Mortgage fraud could increase next year

Mortgage fraud could increase next year

Mortgage fraud could increase next year The new mortgage rules—not to mention the rising cost of housing—may prompt more borrowers to forge documentation so that they can qualify in the A channel.

“I believe fraud is increasing. The new mortgage regulations are getting stricter and I think fraud may increase for banks,” said Wasah Malik, a private lender with Mortgagepedia Inc. “The rising cost of housing definitely has something to do with it, and so do the increasing interest rates. Also, there’s the fact that people want the best interest rate—if they qualify on the B side they want better interest rates with the A Banks, so they’re prone to committing fraud just to save an extra buck per month.”

Malik has noticed instances of fraud increasing over the last decade from brokers and borrowers alike, but only because originations have grown commensurately with the population. He believes lenders need to become proactive about implementing fraud identification strategies.

“When you analyze documentation, you can see some errors,” said Malik. “A lot of calculations will be incorrect or the alignment might be a little tricky. Another way is we always interview the client to make sure the information we’re getting is correct—an interview can tell you a lot about a person, like whether or not they’re telling the truth.”

Some fraudulent documents aren’t easy to detect. The CRA can confirm notices of assessment, but receiving an answer can take weeks. Bank statement veracity, however, cannot be confirmed unless there’s suspicion of fraud.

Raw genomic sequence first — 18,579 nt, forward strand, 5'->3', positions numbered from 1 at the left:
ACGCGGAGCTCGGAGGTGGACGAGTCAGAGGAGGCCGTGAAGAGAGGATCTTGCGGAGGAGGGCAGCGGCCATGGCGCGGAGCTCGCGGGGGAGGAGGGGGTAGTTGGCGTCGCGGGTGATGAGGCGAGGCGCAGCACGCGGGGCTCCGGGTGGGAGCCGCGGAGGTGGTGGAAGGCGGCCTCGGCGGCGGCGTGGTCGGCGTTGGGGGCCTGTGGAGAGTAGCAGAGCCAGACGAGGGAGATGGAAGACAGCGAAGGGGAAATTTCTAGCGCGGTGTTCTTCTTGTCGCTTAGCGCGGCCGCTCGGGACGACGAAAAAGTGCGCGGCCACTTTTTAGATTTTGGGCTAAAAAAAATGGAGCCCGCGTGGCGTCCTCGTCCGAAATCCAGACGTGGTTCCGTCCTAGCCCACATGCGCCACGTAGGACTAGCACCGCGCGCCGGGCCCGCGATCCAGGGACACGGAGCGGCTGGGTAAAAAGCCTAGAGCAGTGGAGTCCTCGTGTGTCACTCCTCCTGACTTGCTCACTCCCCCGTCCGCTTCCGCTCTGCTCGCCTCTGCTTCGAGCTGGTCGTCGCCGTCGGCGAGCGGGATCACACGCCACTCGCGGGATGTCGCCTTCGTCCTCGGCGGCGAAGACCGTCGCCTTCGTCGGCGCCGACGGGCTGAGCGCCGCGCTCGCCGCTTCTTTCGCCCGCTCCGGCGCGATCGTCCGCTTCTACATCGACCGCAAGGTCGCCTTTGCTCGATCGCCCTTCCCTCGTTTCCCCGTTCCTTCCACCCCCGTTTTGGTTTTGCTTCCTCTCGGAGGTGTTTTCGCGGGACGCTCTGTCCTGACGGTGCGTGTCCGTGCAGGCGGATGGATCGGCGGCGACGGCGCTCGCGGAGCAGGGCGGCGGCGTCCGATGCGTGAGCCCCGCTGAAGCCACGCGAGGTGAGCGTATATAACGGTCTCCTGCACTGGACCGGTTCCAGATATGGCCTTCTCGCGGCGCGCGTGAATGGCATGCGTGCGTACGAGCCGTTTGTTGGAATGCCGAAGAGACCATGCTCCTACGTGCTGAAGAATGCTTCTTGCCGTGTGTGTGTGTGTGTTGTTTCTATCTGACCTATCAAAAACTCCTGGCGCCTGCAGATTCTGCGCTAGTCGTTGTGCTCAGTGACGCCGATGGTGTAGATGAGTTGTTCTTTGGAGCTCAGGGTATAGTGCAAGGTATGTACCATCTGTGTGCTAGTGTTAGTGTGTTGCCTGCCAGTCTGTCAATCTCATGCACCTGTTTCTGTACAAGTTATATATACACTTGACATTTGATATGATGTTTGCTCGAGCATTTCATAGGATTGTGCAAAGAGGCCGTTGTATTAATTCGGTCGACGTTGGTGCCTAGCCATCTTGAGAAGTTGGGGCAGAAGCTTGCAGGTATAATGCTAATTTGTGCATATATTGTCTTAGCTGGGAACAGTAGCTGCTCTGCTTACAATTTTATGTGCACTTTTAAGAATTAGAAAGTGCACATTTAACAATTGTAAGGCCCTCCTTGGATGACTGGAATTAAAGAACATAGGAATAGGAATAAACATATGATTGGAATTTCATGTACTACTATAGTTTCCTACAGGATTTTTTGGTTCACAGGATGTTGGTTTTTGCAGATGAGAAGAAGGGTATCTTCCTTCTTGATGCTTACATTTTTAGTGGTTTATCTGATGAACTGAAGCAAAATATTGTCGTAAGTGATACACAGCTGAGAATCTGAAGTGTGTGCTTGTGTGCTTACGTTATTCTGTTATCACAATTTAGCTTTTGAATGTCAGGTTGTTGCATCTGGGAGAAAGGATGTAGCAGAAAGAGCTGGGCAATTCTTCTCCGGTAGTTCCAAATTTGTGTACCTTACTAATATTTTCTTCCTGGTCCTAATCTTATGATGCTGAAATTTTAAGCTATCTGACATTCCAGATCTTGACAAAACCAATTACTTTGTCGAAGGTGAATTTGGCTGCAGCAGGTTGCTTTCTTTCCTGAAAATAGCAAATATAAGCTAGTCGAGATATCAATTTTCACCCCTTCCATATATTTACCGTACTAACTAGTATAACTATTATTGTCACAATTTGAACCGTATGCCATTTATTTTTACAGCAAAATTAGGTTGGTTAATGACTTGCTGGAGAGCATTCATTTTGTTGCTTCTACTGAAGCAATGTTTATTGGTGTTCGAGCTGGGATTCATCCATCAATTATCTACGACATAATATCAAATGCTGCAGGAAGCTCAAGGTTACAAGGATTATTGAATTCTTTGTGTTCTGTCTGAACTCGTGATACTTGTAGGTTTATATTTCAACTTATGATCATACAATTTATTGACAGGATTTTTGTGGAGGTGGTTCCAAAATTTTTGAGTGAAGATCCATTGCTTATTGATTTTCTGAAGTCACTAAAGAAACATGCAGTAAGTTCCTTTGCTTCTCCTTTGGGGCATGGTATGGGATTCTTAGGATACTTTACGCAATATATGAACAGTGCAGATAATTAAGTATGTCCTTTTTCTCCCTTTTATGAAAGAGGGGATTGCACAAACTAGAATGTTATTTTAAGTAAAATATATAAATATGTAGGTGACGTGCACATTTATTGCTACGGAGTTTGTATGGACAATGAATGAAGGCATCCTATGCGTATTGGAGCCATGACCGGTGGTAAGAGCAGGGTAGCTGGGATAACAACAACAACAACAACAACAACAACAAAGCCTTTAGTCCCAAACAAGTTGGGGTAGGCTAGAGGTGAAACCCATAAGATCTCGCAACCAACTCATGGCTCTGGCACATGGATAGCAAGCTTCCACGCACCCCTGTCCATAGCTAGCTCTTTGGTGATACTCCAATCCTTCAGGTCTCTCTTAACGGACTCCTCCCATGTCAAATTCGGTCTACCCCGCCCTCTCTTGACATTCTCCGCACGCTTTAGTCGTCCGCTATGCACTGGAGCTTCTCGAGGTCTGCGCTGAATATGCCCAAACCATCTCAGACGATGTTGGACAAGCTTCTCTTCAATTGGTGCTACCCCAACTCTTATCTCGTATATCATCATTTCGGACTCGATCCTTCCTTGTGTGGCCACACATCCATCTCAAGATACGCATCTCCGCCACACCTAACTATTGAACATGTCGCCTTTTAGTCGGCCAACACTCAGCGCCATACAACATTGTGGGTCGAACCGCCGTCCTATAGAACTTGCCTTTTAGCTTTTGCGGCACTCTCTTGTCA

“There’s no way to know that they’re legitimate because you can’t call another bank and say, ‘Hey, is this real?’”

Laurentian Bank just announced that an audit revealed “documentation issues and client misrepresentations” on mortgages sold to a third party, marking the second time this year a major Canadian lender has had to dodge suspicions of malfeasance. The other, Home Capital, funded fraudulent mortgages in 2015 and has dealt with the fallout ever since.

Ron Butler of Butler Mortgage doesn’t think mortgage fraud is widespread because, “No one moves into a house knowing they can’t make their payment,” and believes fraud is a symptom of the perpetrator, not market conditions.

“Fraud is a continuum based on the individual,” he said. “Either the individual mortgage broker is interested in doing fraud, and they believe that’s how they should proceed, or they don’t. It’s a human intention. It not a question of a broker who’s been honest for 20 years decides to do fraud just because of new mortgage rules—that’s never happened.”

He added that if lenders check every element of documentation, fraud cannot survive scrutiny.

Malik calculates every line item, no matter how many pages, and recognizes red flags, but says sophisticated fraud can slip through the cracks.

“A lot of times we have to go based on instinct.”


Related stories:
Home Capital slapped with $70M claim
Toronto police hunt suspect of $300,000 mortgage fraud scheme